Technically, our tale starts in the summer, but turtles are slow-shuffling creatures so it makes sense that everything has come to a head in the dead of this winter of our discontented spring.
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It's the dog days of summer, and Zora is sitting on the front porch watching the people pass by.
The "defining moment" of Helen Polychronis's life occurred when she was 5. She went to bed one winter night, and the next morning she couldn't raise her arms or legs.
It happens every June: St. Antonio Abate makes a four-night appearance on Ditmars Boulevard at his namesake feast.
The secret's in the squeegee. That's what gets windows streak-free, squeaky clean. So says Barry Feirstein, the guy who does windows for a living.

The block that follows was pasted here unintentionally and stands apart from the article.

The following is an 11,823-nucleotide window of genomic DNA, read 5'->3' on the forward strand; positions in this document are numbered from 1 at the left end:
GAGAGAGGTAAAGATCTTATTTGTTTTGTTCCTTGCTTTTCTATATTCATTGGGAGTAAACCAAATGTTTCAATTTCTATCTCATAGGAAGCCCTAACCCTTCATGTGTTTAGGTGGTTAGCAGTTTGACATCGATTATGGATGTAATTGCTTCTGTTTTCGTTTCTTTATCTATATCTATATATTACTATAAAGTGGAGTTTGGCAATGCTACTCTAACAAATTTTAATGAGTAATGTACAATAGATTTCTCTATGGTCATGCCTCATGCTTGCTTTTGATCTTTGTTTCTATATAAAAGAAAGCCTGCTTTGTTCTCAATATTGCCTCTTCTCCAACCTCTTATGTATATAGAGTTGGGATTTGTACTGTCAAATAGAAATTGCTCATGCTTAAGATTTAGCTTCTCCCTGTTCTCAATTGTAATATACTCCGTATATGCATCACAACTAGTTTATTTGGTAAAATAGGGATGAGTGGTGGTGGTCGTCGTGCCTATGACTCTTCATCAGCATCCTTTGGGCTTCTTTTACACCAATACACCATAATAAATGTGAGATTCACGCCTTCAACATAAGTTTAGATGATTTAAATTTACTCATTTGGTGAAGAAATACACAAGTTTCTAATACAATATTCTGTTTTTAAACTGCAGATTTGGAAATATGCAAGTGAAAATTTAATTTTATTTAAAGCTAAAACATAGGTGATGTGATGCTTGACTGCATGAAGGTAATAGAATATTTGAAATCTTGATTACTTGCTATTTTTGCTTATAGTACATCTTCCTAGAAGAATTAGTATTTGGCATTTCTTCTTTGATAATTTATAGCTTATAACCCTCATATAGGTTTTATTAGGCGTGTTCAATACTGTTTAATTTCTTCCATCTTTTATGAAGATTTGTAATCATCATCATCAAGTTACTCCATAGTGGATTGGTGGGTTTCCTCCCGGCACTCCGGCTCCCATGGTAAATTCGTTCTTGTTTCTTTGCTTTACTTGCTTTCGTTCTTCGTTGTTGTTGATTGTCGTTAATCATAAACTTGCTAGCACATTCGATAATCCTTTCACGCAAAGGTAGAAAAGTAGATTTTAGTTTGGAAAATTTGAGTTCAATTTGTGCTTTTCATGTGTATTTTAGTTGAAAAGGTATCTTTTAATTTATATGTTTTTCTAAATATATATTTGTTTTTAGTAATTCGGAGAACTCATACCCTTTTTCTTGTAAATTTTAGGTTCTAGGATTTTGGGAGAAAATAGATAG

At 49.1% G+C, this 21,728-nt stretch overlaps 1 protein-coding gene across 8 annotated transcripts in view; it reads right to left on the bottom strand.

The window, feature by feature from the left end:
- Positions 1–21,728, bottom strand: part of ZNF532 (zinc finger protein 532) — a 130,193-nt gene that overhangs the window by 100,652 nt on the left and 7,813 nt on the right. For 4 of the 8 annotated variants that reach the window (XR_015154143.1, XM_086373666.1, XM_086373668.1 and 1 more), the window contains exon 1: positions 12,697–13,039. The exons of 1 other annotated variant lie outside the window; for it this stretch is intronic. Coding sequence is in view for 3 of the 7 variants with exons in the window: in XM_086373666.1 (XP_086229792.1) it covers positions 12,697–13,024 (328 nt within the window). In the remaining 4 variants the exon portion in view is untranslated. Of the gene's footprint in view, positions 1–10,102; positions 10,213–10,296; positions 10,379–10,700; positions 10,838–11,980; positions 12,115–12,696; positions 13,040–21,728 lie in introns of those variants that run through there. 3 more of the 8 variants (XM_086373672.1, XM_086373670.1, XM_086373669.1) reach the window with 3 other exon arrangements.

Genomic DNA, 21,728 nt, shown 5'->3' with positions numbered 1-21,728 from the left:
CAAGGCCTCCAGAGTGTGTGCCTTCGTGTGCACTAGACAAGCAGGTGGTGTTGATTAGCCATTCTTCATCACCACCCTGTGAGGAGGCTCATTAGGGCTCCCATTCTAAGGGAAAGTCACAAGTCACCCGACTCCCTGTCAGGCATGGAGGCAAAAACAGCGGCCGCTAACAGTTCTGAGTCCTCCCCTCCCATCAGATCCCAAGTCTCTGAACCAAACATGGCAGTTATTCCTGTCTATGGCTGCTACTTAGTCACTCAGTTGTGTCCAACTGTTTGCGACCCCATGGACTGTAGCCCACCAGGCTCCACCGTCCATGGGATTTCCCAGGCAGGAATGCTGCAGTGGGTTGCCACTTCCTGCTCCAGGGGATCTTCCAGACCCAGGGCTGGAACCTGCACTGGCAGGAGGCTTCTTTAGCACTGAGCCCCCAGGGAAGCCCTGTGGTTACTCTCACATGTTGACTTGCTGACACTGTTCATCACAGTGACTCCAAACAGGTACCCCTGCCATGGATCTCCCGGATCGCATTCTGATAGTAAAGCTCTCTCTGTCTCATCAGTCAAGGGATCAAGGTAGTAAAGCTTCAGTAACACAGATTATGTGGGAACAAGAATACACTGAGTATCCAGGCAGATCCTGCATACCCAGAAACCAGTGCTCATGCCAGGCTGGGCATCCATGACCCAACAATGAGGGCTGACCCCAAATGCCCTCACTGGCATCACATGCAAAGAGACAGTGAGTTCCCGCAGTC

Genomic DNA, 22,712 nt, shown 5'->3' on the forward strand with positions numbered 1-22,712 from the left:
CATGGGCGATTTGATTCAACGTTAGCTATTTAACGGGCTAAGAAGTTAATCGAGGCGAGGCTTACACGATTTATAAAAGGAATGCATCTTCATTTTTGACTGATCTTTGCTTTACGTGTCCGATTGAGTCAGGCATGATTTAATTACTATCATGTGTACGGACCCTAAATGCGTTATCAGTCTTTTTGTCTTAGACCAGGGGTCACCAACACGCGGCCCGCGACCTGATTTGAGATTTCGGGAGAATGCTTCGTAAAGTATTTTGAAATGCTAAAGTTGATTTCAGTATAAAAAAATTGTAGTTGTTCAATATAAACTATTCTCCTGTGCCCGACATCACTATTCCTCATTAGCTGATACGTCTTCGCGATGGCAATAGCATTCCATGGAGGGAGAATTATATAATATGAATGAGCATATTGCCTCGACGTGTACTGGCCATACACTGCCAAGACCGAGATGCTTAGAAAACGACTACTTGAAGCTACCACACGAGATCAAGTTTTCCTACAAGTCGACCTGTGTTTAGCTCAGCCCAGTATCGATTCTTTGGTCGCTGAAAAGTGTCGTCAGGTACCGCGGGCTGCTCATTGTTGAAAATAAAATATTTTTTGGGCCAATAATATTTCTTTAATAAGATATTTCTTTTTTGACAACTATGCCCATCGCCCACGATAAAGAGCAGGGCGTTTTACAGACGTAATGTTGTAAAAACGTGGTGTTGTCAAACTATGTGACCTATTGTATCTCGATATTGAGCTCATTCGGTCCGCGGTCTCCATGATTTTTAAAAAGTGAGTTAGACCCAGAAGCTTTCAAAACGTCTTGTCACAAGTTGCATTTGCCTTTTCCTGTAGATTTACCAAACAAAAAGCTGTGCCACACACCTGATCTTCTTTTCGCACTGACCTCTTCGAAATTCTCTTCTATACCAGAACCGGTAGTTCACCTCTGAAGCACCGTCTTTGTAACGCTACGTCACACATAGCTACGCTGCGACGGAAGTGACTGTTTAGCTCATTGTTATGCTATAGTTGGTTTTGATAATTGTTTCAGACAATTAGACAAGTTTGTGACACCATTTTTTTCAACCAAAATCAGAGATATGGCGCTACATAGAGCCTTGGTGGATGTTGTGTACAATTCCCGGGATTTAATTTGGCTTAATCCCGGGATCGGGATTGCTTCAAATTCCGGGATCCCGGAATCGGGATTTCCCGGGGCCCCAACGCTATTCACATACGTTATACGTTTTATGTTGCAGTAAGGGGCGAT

Amaro Azeredo, the flamboyant fellow with the amorous accent and the long, raven-black Medusa locks, commands the counter of the Ditmars Deli like a Fortune 500 CEO.
There's no bookstore in the Ditmars section of Astoria. We don't need one. Harry puts the words out on the street -- his bookstand has been in the same spot for nearly a quarter century.
Astoria, Queens: for 40 years, this has been Josephine Todaro's stomping ground. "Everyone I know who has left Astoria always comes back," she says.
Welcome to the wacky world of George Halvatzis, Astoria's resident and residential therapist, aka The Answer Man. "In every real estate transaction, I'm doing therapy."
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